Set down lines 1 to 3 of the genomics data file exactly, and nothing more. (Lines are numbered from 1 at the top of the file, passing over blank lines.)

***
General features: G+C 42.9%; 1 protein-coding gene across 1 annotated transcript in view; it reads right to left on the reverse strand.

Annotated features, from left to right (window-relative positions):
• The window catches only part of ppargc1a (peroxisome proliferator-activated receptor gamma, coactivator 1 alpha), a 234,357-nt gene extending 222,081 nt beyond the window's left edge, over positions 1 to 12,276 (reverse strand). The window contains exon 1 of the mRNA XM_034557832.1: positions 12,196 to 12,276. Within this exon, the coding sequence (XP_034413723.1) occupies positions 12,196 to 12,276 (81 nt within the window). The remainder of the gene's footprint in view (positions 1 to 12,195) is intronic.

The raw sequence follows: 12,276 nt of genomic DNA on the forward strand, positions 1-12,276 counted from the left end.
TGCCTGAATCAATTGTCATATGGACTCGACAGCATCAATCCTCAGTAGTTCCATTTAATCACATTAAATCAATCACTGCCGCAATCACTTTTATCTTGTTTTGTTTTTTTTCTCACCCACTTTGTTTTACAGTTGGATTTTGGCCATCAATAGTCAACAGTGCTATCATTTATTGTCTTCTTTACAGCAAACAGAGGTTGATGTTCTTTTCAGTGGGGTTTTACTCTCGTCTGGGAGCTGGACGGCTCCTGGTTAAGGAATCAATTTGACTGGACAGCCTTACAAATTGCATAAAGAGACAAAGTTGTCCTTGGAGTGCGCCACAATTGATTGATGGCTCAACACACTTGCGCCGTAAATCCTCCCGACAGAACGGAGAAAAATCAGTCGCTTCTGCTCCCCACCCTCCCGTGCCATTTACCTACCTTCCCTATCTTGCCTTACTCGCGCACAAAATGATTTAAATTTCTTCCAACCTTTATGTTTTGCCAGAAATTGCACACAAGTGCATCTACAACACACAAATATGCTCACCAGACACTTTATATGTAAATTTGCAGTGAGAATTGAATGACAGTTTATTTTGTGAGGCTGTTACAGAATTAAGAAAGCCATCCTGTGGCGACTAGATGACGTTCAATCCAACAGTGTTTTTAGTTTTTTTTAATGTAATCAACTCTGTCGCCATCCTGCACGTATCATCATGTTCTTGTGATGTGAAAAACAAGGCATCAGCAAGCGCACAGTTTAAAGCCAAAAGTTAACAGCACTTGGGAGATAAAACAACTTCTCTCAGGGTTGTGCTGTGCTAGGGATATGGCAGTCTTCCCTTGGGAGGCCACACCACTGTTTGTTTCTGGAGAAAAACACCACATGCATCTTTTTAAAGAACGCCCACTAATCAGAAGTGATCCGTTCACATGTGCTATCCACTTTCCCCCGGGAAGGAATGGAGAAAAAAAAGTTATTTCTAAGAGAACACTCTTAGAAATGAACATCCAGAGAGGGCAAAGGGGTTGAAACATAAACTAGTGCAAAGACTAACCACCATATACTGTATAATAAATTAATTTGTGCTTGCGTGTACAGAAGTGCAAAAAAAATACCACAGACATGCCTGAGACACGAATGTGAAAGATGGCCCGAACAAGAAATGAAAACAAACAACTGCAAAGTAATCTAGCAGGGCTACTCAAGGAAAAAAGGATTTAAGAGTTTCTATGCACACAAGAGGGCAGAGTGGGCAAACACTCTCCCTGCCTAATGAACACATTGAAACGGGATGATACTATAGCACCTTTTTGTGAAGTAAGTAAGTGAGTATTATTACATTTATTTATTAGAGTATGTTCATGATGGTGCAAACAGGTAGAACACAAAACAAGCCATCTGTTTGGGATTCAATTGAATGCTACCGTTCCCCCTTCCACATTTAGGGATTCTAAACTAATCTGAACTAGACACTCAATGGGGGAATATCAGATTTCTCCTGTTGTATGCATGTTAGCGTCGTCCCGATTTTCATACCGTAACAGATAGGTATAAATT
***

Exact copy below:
General features: G+C 42.9%; 1 protein-coding gene across 1 annotated transcript in view; it reads right to left on the reverse strand.

Annotated features, from left to right (window-relative positions):
• The window catches only part of ppargc1a (peroxisome proliferator-activated receptor gamma, coactivator 1 alpha), a 234,357-nt gene extending 222,081 nt beyond the window's left edge, over positions 1 to 12,276 (reverse strand). The window contains exon 1 of the mRNA XM_034557832.1: positions 12,196 to 12,276. Within this exon, the coding sequence (XP_034413723.1) occupies positions 12,196 to 12,276 (81 nt within the window). The remainder of the gene's footprint in view (positions 1 to 12,195) is intronic.